The School of Science has extended its considerable youth outreach efforts yet again.
Science has long hosted Chemistry Day, an event that gives high school students a chance to put their AP and Honors chemistry skills to the test in a college laboratory setting. A similar Physics Day event was added in 2009. This spring, after a year’s preparation by science faculty members and staff, the college became a first-time regional host for the national Science Olympiad program. Nearly 500 middle- and high-school students from twenty-four northwestern Pennsylvania schools spent a day on campus competing in individual and team events in biology, earth science, chemistry, engineering, physics, and computing.
Science Olympiad embraces the ethos of athletics—challenge, competition, teamwork, and reward— to encourage and inspire standards-based science education.
From a grassroots movement in the early 1980s to a national presence of 6,200 teams and representation from every state, Science Olympiad has grown into the nation’s premiere science competition. Like athletes, the teams had been training for the challenges they’d encounter. “Some might say these students are our best and brightest, but I’d also say they’re our most interested,” physics lecturer Paul Ashcraft, the college’s Science Olympiad point person, said in the Erie Times-News’ coverage of the event. “Some of these kids have been researching for months.”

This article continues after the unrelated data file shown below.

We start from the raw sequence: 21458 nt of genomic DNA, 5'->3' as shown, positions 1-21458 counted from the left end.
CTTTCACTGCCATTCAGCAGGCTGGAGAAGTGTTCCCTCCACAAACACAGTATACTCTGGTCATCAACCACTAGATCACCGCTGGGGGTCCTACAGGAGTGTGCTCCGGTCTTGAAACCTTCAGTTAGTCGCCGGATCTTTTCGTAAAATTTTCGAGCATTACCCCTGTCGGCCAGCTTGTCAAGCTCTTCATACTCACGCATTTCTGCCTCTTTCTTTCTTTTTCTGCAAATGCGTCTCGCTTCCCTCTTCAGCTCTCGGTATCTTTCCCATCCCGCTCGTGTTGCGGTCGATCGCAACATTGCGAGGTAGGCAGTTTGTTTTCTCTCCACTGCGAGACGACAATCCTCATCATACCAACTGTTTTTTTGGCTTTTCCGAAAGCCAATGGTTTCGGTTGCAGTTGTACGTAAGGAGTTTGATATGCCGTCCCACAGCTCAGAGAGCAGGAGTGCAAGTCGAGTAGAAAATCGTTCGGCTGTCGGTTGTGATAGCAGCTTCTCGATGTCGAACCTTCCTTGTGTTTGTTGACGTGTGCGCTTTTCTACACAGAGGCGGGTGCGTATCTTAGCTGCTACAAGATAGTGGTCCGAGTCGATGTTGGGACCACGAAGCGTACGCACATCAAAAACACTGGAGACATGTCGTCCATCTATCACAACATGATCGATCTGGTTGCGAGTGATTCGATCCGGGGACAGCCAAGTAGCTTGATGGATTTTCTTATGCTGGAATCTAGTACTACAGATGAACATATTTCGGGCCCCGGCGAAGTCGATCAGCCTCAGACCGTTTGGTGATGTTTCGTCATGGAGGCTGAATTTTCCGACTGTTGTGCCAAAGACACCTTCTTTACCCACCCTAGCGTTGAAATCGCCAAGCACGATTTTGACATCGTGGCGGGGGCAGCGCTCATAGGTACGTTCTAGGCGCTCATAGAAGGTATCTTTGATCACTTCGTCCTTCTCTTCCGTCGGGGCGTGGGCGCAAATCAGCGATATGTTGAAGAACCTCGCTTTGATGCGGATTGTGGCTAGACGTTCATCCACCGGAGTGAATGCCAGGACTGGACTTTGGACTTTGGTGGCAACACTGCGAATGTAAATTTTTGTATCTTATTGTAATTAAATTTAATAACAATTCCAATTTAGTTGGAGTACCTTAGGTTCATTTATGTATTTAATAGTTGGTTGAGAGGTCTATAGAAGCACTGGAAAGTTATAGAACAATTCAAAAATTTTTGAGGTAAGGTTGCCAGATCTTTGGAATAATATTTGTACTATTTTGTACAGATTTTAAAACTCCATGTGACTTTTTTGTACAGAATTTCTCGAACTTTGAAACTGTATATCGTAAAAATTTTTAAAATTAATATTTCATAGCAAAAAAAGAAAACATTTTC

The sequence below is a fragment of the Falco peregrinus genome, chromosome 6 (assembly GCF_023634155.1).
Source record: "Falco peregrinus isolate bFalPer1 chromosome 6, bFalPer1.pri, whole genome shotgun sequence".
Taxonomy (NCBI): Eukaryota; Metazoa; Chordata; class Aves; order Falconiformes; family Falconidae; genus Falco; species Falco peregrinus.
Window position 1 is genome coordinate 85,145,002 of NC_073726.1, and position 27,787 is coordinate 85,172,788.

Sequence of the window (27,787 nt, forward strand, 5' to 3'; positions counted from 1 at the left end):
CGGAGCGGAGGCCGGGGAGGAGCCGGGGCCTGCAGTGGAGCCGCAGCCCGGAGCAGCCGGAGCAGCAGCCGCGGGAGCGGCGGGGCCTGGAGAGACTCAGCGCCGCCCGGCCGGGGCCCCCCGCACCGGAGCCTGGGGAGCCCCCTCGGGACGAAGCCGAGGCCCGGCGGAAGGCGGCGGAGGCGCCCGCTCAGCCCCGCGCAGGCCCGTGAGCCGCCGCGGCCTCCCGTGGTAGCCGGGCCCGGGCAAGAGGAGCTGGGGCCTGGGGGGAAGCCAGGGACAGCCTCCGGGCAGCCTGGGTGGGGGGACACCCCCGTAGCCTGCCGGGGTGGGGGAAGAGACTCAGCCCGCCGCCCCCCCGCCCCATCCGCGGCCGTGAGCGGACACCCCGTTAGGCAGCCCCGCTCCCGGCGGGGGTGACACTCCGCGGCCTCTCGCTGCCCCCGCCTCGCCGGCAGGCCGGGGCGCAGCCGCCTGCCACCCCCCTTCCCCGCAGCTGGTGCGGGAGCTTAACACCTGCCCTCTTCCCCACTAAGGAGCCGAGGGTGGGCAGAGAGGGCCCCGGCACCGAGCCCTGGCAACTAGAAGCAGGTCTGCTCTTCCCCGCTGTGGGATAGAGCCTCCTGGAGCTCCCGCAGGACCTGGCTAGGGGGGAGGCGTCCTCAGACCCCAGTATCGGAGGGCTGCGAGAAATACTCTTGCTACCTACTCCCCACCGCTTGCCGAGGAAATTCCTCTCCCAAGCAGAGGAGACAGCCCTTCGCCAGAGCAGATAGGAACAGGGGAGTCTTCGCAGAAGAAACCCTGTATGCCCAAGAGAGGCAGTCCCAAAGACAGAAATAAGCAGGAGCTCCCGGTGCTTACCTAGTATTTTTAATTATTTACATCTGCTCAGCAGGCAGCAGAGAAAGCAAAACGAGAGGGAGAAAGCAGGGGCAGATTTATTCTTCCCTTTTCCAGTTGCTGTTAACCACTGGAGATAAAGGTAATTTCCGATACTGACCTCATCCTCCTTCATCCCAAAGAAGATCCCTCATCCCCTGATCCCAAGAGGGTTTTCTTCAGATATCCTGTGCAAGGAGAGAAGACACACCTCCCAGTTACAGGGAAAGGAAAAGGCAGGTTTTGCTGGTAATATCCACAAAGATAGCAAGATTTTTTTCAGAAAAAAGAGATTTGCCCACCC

Jared Peters certainly had. The Maplewood Jr./Sr. High School freshman brought an instrument crafted from plywood and coping saw blades to compete in Sounds of Music, which challenges students to not only build a musical instrument based on a 12-tone tempered scale, but also use it to perform a major scale, a required melody, and a chosen melody. “I probably spent around fourteen hours working on the instrument,” Peters told the newspaper. “But that was just the actual construction. The research and things—I can’t even begin to tell you.”